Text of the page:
Port: Former Gov. Ed Schafer couldn’t get elected to a precinct committee


MINOT, N.D. — “They don’t want us anymore,” former Gov. Ed Schafer told me.

Schafer, whose hugely successful tenure as governor back in the 1990s ushered in the North Dakota Republican Party’s three-decade reign of dominance in state politics, had recently tried to get himself elected as a member of a precinct committee in District 46. He was defeated at the reorganization meeting by the same faction that also elected, as district chairman, an anti-vaccine conspiracy theorist who has railed on social media against tolerance for the LGBTQ community.

This matters, because that faction may soon control the leadership of the entire NDGOP. But more on Schafer and the traditional Republicans in a moment.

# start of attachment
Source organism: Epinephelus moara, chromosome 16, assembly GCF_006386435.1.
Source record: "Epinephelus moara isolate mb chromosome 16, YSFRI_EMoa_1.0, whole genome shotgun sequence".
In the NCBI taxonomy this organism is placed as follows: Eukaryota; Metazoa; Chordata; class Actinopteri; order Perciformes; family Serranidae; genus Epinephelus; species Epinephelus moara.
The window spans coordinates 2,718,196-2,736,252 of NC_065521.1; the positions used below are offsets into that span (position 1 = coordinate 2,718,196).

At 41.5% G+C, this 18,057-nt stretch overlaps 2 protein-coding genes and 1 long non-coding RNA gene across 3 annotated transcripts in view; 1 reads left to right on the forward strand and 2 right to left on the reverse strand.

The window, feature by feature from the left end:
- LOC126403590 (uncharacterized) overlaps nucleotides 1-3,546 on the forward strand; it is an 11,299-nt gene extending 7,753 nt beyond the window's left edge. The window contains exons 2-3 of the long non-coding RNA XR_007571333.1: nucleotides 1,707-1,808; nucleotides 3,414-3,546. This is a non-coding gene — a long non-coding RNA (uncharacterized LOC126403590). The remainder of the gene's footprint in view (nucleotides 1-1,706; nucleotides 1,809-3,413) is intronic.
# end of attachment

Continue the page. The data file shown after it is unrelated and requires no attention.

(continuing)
It’s probably not marked on your calendar, but next month there is a hugely consequential political event that will have an outsized influence on the future of state politics.

The North Dakota Republican Party, our state’s dominant political organization, the members of which control every statewide elected office and 88% of the seats in the Legislature, will be electing new leadership. There’s a good chance that the state party, currently controlled by traditional or “normie” Republicans, could be taken over by a very Donald Trump-aligned faction of populist culture warriors.

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